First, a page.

The Cost of Betraying Syria’s Kurds

Tommy Meyerson, a former Marine who served in Syria, has written an op-ed for Wall Street Journal called “The Cost of Betraying Syria’s Kurds.” He argues that withdrawing from Syria will likely produce catastrophic humanitarian consequences and cause harm to U.S. interests.

Meyerson begins by noting the immense contribution the Kurds have made in the war against ISIS:

The U.S. and the West have quietly relied on the Syrian Kurds to sacrifice their young men and women by the thousands to defeat the Islamic State. Thanks largely to their efforts, ISIS in Syria has gone from a fearsome juggernaut to a ragged band of die-hards trapped in a shrinking patch of wasteland.

After successfully defending themselves from attack by ISIS, the Kurds could have halted and focused on consolidating their own territory. Instead:

[A]t America’s urging they expanded their effort against ISIS. In a coalition with Arabs and Syriacs of the Euphrates River Valley, they’ve swept south to dislodge ISIS from one-third of Syria.

Now, at the urging of Turkey’s thuggish president Erdogan, President Trump is about to abandon the Kurds. This will expose them to an invasion by Turkey — something Erdogan has already tried twice.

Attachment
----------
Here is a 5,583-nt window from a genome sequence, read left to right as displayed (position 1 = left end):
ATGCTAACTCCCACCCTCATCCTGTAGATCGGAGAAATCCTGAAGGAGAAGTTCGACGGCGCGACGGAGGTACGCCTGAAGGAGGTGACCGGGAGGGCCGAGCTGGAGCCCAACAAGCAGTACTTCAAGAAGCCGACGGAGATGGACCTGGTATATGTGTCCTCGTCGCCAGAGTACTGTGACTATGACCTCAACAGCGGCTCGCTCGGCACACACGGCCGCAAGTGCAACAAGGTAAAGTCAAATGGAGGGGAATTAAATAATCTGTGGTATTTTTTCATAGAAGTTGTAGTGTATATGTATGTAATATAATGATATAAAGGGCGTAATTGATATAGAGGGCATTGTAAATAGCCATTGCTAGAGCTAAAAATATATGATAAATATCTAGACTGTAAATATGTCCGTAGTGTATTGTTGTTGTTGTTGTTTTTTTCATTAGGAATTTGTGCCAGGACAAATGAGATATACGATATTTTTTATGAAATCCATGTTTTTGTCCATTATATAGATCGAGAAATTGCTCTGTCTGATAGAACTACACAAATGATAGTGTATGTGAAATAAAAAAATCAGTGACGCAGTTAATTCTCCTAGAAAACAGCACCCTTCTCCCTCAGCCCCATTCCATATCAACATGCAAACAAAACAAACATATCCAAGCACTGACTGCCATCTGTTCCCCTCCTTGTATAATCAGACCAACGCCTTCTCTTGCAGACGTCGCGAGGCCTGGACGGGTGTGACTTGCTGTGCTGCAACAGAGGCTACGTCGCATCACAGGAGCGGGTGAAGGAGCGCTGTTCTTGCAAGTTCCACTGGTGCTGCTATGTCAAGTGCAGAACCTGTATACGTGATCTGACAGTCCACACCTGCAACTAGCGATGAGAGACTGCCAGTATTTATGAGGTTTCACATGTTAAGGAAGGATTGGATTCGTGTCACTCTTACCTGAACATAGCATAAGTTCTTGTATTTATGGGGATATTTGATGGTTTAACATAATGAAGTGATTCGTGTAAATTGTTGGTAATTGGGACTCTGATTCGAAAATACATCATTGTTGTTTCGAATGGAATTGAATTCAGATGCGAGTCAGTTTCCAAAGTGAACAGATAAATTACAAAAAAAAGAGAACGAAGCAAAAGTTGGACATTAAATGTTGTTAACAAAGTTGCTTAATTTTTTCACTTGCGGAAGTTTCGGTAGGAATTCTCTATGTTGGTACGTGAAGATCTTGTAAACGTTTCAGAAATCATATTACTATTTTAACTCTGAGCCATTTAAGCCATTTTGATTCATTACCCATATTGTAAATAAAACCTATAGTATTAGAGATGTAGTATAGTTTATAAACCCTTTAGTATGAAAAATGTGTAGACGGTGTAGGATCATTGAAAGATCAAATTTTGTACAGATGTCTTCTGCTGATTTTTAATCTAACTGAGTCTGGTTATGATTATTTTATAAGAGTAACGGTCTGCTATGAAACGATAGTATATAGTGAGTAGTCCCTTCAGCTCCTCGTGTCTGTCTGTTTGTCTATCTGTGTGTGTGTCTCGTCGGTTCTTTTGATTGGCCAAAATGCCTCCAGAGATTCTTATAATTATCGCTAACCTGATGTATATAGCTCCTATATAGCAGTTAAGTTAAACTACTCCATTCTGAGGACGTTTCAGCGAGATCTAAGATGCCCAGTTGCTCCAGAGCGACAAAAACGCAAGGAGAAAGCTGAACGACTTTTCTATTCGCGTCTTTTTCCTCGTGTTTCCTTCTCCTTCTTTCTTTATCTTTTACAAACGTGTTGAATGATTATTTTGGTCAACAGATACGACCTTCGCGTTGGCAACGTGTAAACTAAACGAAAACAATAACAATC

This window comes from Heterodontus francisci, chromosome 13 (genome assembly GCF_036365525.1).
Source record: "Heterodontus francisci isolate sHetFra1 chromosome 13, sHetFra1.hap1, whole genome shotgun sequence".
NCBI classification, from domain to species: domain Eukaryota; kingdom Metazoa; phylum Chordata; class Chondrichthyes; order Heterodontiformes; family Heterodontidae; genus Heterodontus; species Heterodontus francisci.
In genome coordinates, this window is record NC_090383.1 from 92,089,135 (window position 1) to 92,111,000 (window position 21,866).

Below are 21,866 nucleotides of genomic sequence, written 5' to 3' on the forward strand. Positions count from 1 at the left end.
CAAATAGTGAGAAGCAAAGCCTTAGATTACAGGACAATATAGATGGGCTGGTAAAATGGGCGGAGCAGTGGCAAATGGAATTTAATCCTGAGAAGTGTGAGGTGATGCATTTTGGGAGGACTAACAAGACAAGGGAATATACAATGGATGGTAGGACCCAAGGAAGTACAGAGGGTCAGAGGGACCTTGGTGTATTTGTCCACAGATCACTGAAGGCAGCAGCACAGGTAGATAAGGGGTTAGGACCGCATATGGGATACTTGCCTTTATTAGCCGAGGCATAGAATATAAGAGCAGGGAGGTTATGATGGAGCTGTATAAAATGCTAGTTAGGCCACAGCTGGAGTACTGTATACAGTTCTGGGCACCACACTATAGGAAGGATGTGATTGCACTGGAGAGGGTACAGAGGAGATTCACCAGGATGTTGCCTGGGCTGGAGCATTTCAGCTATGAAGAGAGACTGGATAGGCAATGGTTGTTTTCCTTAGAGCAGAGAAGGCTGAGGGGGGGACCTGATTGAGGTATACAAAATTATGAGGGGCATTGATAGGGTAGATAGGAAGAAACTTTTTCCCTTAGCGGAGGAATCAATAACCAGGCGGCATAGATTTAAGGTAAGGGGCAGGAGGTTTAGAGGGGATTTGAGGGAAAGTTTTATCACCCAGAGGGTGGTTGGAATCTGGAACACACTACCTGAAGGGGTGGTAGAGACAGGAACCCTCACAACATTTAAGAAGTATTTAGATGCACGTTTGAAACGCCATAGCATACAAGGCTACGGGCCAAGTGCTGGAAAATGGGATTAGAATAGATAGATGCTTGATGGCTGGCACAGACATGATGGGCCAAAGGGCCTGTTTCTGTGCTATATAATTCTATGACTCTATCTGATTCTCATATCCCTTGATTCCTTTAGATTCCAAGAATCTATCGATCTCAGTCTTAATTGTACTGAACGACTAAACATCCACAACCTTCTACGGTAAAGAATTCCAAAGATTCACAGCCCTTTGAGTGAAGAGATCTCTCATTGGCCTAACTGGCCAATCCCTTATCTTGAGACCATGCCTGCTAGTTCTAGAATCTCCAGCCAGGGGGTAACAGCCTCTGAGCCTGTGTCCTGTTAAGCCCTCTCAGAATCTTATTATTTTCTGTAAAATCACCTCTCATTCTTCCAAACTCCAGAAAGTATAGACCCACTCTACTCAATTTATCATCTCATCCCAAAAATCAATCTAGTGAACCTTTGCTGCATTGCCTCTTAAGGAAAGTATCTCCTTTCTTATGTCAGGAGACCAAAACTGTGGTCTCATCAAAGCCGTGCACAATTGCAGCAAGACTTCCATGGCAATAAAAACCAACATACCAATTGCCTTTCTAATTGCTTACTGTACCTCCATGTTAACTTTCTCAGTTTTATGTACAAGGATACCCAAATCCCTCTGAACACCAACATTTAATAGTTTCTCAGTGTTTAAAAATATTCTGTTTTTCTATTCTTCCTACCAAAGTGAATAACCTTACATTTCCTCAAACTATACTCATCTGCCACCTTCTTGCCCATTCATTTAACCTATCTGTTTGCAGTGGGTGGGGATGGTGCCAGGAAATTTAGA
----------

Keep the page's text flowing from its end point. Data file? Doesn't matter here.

Meyerson believes the consequences will be catastrophic:

The Kurds have earned a reputation for fighting bravely, but without U.S. air power their prospects against a modern army with a robust air force would be grim. An invasion would force Kurdish forces to pull back from the front lines against the remnant of ISIS, allowing the jihadists to regroup and proliferate. It would likely spawn a fresh humanitarian catastrophe, including areas that have been mostly spared the worst of Syria’s civil war.


Invasion would also leave the door wide open for the Assad regime to launch an assault with help from Russia, Iran and Hezbollah. I witnessed just such an incursion attempt by regime elements this February, while the Kurds were distracted with Ankara’s invasion of Afrin—an incursion repelled only by U.S. firepower.

A pullout would also harm U.S. interests:

It would shred America’s credibility as a counterterrorism partner world-wide, while abandoning a strategic area and making it harder to check jihadist, Iranian and Russian ambitions.

President Trump says he’s about making America great again. Great nations don’t betray allies who have borne the brunt of a successful war against a mutual enemy. They don’t do the bidding of the likes of Erdogan and they don’t respond to the threats of such men by running away.

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